How to zone an open plan space is something we have talked a lot about in the Friday Househunter posts but I thought it would be good to dedicate a proper post to it. Not all of us live in airy loft spaces where we need to create small spaces out of one large one but these ideas can also work on a smaller scale in studio flats and bedsits as well as the classic knock-through double reception room found in so many Victorian homes.
The architect Frank Lloyd Wright was one of the first to advocate open plan living and his ideas were based around the idea of the kitchen as a central hub with the other spaces leading off it. The idea, says Norbert Schoenauer, in his book, 6,000 Years of Housing, was that the housewife (for that it is who it was back then) could be more of a hostess in her own home rather than a “kitchen mechanic behind closed doors”.
Which is an interesting and noble idea, although there was, at that time, clearly no notion of a man being a kitchen mechanic in which case, one suspects, the walls may have come down somewhat sooner.
Be that as it may, the idea grew in popularity during the sixties. After that in many cities where warehouses were converted into flats and tiny flats were built that didn’t have enough windows to allow for separate rooms, more and more people began to live in one big space rather than a series of small ones.
In the UK, where many people lived in small, dark Victorian houses, it was seen as liberating to pull down the walls and open up their homes to the light and shared living. Children were no longer banished to the nursery, but instead were fully-functioning family members whose parents wanted to keep an eye on them and possibly even talk to them from time to time. Imagine! Although given that I have teenage sons who are prone to the odd bout of hormonal fury I have sometimes found it easier to hide in the bedroom and communicate by text. Especially when they are both yelling at me that the other is in the wrong and I don’t want to get in the middle. You see walls – really good idea.
Because this idea of open plan living is all very well if you live alone. Or in a couple. It works, up to a point, when children are small and leave you alone in the evenings to go to bed. It all starts to go wrong when they want to hang out downstairs and listen to their own music, or watch their own television programmes. That is the point at which many despairing parents wish the walls could go back up.
Whether you happily share your space or wish you had a little more separation there are ways to achieve the zoning of an open plan space without having to call the builders in.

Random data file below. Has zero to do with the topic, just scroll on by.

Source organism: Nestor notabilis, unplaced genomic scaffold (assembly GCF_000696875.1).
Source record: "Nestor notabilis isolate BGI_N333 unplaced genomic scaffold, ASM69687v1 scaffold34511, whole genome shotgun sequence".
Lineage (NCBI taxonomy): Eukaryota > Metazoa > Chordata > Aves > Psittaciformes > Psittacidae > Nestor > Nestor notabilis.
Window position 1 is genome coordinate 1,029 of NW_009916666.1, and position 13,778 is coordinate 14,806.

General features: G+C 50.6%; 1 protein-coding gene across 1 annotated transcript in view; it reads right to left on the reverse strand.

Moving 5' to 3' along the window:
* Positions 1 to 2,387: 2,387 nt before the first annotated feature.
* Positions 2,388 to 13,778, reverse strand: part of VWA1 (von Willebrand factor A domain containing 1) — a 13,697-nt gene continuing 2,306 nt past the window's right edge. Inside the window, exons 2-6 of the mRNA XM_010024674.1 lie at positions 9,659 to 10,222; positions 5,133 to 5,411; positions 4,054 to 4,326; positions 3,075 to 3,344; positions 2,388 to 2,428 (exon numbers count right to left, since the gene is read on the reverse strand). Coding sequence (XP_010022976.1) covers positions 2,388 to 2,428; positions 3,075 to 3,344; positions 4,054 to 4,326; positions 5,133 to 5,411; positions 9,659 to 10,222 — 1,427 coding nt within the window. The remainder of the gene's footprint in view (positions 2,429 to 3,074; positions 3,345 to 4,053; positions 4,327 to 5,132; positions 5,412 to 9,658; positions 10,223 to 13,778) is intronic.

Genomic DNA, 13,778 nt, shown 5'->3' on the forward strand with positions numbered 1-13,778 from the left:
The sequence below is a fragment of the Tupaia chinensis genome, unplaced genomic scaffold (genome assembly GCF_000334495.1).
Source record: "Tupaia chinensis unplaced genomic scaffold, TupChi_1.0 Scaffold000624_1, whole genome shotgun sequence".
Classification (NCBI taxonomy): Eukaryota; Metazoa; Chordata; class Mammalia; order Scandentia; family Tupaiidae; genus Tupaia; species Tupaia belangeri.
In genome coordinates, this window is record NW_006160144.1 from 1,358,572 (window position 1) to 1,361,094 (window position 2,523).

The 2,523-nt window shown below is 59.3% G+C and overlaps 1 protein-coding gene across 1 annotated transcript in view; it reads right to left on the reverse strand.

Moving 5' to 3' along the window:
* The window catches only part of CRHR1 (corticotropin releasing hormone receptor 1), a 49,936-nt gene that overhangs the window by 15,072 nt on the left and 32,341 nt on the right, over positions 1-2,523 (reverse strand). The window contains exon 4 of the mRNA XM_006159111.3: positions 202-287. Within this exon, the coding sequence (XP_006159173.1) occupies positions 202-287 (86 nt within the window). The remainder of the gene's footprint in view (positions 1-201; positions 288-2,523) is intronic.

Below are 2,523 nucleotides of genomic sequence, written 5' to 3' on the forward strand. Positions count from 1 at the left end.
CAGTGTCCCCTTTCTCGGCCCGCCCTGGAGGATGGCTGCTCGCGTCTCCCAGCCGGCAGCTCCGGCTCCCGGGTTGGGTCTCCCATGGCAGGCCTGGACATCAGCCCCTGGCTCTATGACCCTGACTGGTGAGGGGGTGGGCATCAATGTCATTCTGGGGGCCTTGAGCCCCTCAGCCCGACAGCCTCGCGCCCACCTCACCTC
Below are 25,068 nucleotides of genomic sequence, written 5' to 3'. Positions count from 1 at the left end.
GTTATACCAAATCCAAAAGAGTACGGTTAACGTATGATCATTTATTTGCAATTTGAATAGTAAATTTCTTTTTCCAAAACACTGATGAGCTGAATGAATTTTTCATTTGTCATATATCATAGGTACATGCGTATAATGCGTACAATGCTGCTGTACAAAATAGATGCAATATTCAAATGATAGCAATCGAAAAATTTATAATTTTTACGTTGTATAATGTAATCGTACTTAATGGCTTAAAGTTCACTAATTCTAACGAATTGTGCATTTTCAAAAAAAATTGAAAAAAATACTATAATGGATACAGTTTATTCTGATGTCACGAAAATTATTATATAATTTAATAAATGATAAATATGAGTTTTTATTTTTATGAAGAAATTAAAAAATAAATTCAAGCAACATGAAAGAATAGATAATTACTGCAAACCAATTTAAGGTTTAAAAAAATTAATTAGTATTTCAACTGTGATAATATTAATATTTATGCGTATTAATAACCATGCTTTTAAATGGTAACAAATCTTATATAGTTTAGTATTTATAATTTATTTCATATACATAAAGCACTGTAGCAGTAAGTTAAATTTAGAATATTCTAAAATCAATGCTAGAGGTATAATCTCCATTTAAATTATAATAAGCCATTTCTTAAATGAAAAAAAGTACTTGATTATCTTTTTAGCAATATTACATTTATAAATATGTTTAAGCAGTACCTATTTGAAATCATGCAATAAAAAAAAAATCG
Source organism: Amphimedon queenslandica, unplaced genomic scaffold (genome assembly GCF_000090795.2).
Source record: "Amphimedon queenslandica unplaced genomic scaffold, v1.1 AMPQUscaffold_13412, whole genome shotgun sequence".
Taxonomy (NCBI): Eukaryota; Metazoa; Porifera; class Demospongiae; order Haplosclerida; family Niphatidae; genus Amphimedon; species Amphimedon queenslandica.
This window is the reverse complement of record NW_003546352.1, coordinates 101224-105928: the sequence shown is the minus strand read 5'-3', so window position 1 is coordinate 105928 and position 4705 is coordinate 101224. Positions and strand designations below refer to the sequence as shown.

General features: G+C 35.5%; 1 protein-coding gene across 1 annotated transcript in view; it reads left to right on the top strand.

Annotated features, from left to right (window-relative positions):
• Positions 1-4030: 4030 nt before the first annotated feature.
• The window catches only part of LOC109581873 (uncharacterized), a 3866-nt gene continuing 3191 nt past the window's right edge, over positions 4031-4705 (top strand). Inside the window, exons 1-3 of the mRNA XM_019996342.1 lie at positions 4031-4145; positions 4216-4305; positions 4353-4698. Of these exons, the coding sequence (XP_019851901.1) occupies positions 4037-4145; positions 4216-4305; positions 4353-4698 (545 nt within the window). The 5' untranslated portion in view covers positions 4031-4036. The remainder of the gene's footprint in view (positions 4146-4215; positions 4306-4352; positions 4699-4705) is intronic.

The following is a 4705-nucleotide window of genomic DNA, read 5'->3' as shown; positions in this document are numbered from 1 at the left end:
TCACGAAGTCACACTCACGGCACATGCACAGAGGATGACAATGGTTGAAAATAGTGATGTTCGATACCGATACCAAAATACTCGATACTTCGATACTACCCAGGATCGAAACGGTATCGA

It’s called broken-plan and it’s the 21st century version of the old open plan. Put simply it has all the benefits – the flow of light, the open spaces, the shared living, but it’s about zoning one large space into small areas for different activities and moods. It’s like living in rooms without walls.
First you need to decide what the different areas are that you need to accommodate. Most commonly that will be a kitchen, a dining area and a living/relaxing area.
The easiest way to do this is with rugs. Work out how much space you need for your sofa and chairs and buy a rug that sits fully under all of the furniture in that area. By changing the floor you will immediately demarcate that zone. The rug does the job of the walls. By introducing a new textile – wool instead of wood, for example, you are signalling that that area is different from the ones around it. In this case softer and cosier and signalling relaxation.
Think about a tiled floor in the kitchen area and wood throughout the rest of the space – living and dining. The sitting area rug on the wooden floor will differentiate that zone from the dining area, which is, in turn, separated from the kitchen. If you rent, or can’t change the floors, then change the texture of the rugs – wool in the sitting area and raffia, or even recycled plastic, in the dining space and can you put a round one under the table and a rectangle by the sofa? Changing the shapes will also change the zone.
So now you have three different floor areas. The next way to divide the space is open shelving. If the space is large enough you can sit a shelving unit with no back on it between two areas. Then put some books facing one way and some the other, add a few ornaments and objets and you have created a low level dividing wall through which the light can flow easily round the room.
You can do the same thing with plants. If you can grow tall ones then make a wall of them. If you have black thumbs use fake ones and if you have small ones then try putting them on a narrow console table to add height.
If you are planning a refurbishment or a new kitchen then, if you have space, an island will do the same job as a low-level wall. Add some bar stools and make sure they have their backs to the rest of the room. That is another way to zone a big space – turn your back on parts of it.
So when you have placed your large rug under the sofa, make sure the sofa has its back to the kitchen, or the dining area, or is facing the garden. In an open plan space you will have to put furniture in the middle rather than round the edges and that will help create a notion of separateness.
Finally make sure you have different lighting in each area. Don’t feel that a pendant light has to be in the middle of the room. Instead hang it over the dining table. Put downlighters over the kitchen and table and floor lamps in the seating area. This will enable you to zone the space still further.
Now you may live in one large space, but you have created a sense of three separate rooms. And you can do this in a teenager’s bedroom or a studio flat, where you may want to create a desk area, and sitting space that is separate from the bed.